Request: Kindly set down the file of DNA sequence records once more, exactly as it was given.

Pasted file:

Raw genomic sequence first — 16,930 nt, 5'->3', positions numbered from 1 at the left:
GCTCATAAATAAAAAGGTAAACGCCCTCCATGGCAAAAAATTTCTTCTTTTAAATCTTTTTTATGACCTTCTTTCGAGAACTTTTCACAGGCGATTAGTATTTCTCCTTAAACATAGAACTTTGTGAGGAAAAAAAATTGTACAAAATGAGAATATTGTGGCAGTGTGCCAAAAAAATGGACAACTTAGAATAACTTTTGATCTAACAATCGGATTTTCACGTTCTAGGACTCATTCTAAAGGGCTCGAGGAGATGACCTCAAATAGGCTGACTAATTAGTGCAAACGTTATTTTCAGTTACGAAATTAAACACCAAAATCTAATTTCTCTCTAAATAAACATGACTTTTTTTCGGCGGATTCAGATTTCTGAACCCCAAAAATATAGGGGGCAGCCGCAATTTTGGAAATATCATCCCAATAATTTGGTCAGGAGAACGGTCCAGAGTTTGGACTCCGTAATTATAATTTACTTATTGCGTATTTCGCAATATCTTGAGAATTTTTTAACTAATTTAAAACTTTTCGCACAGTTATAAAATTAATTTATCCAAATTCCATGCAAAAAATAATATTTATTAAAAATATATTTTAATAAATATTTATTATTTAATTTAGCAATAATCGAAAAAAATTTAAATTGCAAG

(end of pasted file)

Raw genomic sequence first — 16,930 nt, 5'->3', positions numbered from 1 at the left:
GCTCATAAATAAAAAGGTAAACGCCCTCCATGGCAAAAAATTTCTTCTTTTAAATCTTTTTTATGACCTTCTTTCGAGAACTTTTCACAGGCGATTAGTATTTCTCCTTAAACATAGAACTTTGTGAGGAAAAAAAATTGTACAAAATGAGAATATTGTGGCAGTGTGCCAAAAAAATGGACAACTTAGAATAACTTTTGATCTAACAATCGGATTTTCACGTTCTAGGACTCATTCTAAAGGGCTCGAGGAGATGACCTCAAATAGGCTGACTAATTAGTGCAAACGTTATTTTCAGTTACGAAATTAAACACCAAAATCTAATTTCTCTCTAAATAAACATGACTTTTTTTCGGCGGATTCAGATTTCTGAACCCCAAAAATATAGGGGGCAGCCGCAATTTTGGAAATATCATCCCAATAATTTGGTCAGGAGAACGGTCCAGAGTTTGGACTCCGTAATTATAATTTACTTATTGCGTATTTCGCAATATCTTGAGAATTTTTTAACTAATTTAAAACTTTTCGCACAGTTATAAAATTAATTTATCCAAATTCCATGCAAAAAATAATATTTATTAAAAATATATTTTAATAAATATTTATTATTTAATTTAGCAATAATCGAAAAAAATTTAAATTGCAAG